Alternative Dispute Resolution (ADR) is the procedure for settling disputes without litigation, such as arbitration, mediation, or negotiation. ADR also allows the parties to come up with more creative solutions that a court may not be legally allowed to impose. It provides a confidential and alternative method of tackling legal disputes which avoids going to court.
In Ghana, the ADR is recognised and accepted to work with the courts in delivery of justice, so when some cases bothering on marital, rent, child responsibility and custody among others are taken to the courts, the ADR practitioners are invited to use their dispute resolution expertise to resolve them.
The ADR centre has been operating in an unbefitting wooden structure near the Ashaiman Government Cluster of School for the past 20 years. The structure was left behind by a road constructor who used it decades ago as a store for his equipment.
“This building has been here for years. We were told the contractor who constructed this road put up this place. Governments in and out had used this place for offices. We also used this place when we were working with the defunct National Mobilisation Programme, and We have remained in this building, rendering services to the community for the past 20 years; September we will be 21 years in this building. In our small way, we have been trying to patch parts but it is not helping,” Justina Mawulawoe Ativor, chairperson of the ADR told Pulse Ghana.
The centre settles rental, marital, debt, land, child management, family, utility unaccepted pregnancy, neighbourhood dispute among others.
It is a quasi-judicial private organisation with links to the judicial system and serves as a neutral arbitrator to help litigants resolve their issues amicably rather than going through the laborious court processes.
It is public knowledge that Ghana’s courts are overburdened with cases some of which have been pending for years, so the ADR is helping to give both the courts and the public a substantial amount of respite by assisting parties of disputes to resolve them out of the courts.
“Whatever case that comes to us the case belongs to those who came to us, we just sit as third-party neutrals to help them resolve their difference. And after resolving cases amicably, they [litigants] put their signatures and that is all but when one party defaults, then that is where it is referred to the court for enforcement, Justina Mawulawoe Ativor explained.
Sometimes, during some of their proceedings, tempers rise among parties to disputes and some of them scream and bang the tables, making the center chaotic but at the end of it all, the resourceful arbitrators apply their dispute resolution expertise and cool heads prevail eventually.
By the end of 2019, the ADR centre had received one thousand two hundred and fourteen (1,214) cases out of which one thousand one hundred and fifty (1,150) were settled successfully, while fifty (50) were referred to the court with fourteen (14) pending.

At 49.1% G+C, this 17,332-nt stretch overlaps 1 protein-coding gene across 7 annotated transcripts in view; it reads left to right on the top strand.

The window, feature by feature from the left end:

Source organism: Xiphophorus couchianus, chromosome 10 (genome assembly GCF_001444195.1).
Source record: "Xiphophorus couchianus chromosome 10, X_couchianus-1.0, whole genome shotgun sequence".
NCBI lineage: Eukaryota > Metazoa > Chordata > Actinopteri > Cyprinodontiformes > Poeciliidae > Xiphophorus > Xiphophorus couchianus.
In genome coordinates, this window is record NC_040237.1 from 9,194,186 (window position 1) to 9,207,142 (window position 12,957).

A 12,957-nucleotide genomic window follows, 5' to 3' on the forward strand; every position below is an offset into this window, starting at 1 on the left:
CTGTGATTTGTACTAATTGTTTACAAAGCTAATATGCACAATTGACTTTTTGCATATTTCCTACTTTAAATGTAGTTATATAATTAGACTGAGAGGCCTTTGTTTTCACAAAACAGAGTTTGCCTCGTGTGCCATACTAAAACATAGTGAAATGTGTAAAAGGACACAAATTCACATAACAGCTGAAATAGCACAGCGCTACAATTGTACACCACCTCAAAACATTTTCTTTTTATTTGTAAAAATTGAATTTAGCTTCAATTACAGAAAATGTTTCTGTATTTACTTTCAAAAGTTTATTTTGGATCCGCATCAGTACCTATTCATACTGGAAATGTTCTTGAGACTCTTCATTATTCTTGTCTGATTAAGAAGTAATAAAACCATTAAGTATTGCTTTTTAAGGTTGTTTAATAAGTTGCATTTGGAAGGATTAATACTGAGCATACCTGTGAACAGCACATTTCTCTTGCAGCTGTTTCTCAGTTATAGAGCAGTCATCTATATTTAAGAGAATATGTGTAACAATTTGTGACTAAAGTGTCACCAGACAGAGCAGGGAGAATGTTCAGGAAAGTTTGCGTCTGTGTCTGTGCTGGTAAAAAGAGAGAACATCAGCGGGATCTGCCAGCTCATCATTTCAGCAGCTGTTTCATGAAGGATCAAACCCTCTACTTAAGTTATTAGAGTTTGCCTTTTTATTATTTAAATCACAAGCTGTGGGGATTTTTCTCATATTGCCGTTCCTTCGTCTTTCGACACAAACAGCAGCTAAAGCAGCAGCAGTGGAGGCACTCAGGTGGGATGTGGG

Out of all the cases reported by litigants at the centre, rent related dispute topped with 871 cases, with debt-related cases following with 161 cases while land issues came third with 33 cases.
In respect of rent-related disputes, the Rent Control Department, a government agency under the Works and Housing Ministry is supposed to be addressing them but it claims and it is apparent that the agency is so under-resourced that it is not in a position to discharge the very function it was established for effectively.
Ashaiman and its environs being a low-class area dominated by mostly low-income earners who may not be able to afford the cost of heading to the court to have their issues resolved, it is obvious that ADR has been their saviour over the period and will continue to be, hence the need to give the centre all the necessary assistance to enable them to serve the community better.
“This place has become so beneficial to the community because Ashaiman is a shanty area. It is not a high-class area, so we feel it difficult to be thinking of going to court, even when people are cheating us. So, with the onset of the ADR, I mean people have become comfortable to come down here to have their cases resolved.
"The location of this place makes it easily accessible to people around. It is not in a corner where people might have to be asking many questions. When they direct people it is easy to get to this place,” said a man who has patronised the centre's services before.
Well, despite the amazing services it has been rendering to the community, the ADR centre has been ignored by the Ashaiman Municipal Assembly (ASHMA) over the years after several appeals to its successive chief executives for help.
According to the centre, although the assembly has always acknowledged and verbally appreciated the work they have been doing to foster peace and harmony in its jurisdiction, it has always paid lip service to their plight.
The ADR centre has to reiterate its call on the ASHMA and this time around, other well-meaning Ghanaians and philanthropists to come to their aid. All they are asking for is a befitting office conducive for their work.
“We are appealing through this medium to every well-meaning Ghanaian, especially those who know what we are doing for the Ashaiman community should help us. The assembly should come in. The MCE said he would want to relocate us; we would plead with him not to relocate us. We prefer where we are now but he should try and help us renovate the whole building,” Justina Mawulawoe Ativor pleads.